Tireless, controversial, and hugely inspirational to those who knew her or encountered her work, Lynn Margulis was a scientist whose intellectual energy and interests knew no bounds. Best known for her work on the origins of eukaryotic cells, the Gaia hypothesis, and symbiogenesis as a driving force in evolution, her work has forever changed the way we understand life on Earth. When Margulis passed away in 2011, she left behind a groundbreaking scientific legacy that spanned decades. In this collection, Dorion Sagan, Margulis's son and longtime collaborator, gathers together the voices of friends and colleagues to remark on her life and legacy, in essays that cover her early collaboration with James Lovelock, her fearless face-off with Richard Dawkins during the so-called "Battle of Balliol" at Oxford, the intrepid application of her scientific mind to the insistence that 9/11 was a false-flag operation, her affinity for Emily Dickinson, and more. Margulis was elected to the National Academy of Sciences in 1983, received the prestigious National Medal of Science in 1999, and her papers are permanently archived at the Library of Congress. Less than a month before her untimely death, Margulis was named one of the twenty most influential scientists alive - one of only two women on this list, which include such scientists as Stephen Hawking, James Watson, and Jane Goodall.
"Lynn Margulis is one of the most successful synthetic thinkers in modern biology. This collection of her work, enhanced by essays co-authored with Dorion Sagan, is a welcome introduction to the full breadth of her many contributions." EDWARD O. WILSON, AUTHOR OF THE DIVERSITY OF LIFE "An important contribution to the history of the 20th century. Read it and you will taste the flavor of real science." JAMES LOVELOCK, AUTHOR OF GAIA: A NEW LOOK AT LIFE ON EARTH "Truly inspirational and of fundamental importance. This thoughtful series of essays on some of the largest questions concerning the nature of life on earth deserves careful study."PETER RAVEN, MISSOURI BOTANICAL GARDEN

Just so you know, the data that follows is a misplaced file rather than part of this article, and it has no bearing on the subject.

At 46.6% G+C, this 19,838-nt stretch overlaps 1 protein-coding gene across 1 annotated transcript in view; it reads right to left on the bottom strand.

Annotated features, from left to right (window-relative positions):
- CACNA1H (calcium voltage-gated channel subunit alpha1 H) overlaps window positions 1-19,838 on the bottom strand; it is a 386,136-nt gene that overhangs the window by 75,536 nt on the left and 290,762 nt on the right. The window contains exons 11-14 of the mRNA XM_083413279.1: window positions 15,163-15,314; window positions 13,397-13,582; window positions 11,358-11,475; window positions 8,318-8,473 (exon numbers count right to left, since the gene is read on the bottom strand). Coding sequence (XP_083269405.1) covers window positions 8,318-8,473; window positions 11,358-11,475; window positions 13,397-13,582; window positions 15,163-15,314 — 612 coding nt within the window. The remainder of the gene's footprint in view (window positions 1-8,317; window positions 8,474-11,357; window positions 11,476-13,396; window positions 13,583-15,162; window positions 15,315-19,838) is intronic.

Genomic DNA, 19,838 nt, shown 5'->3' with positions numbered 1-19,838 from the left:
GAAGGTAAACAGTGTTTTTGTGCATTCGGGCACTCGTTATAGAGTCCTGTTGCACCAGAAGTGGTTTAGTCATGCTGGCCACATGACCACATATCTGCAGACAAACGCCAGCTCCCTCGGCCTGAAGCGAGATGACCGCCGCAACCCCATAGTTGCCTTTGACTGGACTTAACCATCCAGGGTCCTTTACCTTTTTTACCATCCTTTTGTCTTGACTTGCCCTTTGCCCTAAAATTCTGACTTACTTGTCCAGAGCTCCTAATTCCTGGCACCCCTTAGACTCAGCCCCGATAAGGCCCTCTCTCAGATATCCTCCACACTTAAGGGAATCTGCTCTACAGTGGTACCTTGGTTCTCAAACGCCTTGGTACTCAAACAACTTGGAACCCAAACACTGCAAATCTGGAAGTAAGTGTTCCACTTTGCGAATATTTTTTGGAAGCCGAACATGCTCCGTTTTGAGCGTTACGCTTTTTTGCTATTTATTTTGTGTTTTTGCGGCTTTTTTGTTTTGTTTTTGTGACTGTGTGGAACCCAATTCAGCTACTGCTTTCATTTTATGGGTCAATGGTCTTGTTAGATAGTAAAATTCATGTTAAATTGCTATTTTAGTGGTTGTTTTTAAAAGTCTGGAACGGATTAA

Nearly forty of the world's most esteemed scientists discuss the big questions that drive their illustrious careers. Coeditor Eduardo Punset-one of Spain's most loved personages for his popularization of the sciences- interviews an impressive collection of characters, drawing out their seldom-seen personalities. In Mind, Life and Universe, they describe in their own words the most important and fascinating aspects of their research. Frank and often irreverent, these interviews will keep even the most casual reader of science books rapt for hours. Can brain science explain feelings of happiness and despair? Is it true that chimpanzees are just like us when it comes to sexual innuendo? Is there any hard evidence that life exists anywhere other than on the Earth? Through Punset's skillful questioning, readers meet one scientist who spends her waking hours assuring the freedom of African primates, another passionate about his idea that his wife's choice of husband was determined when she was a fetus, and another who explains the evidence for more than the standard four dimensions of length, width, height, and time. In captivating conversations with such science luminaries as Richard Dawkins, Sheldon Glashow, Jane Goodall, James E. Lovelock, Lisa Randall, Robert Sapolski, Oliver Sacks, and E. O.Wilson, the editors reveal a unique, hidden world of intellectual interest, verve, and humor. Science enthusiasts and general readers alike will devour Mind, Life and Universe.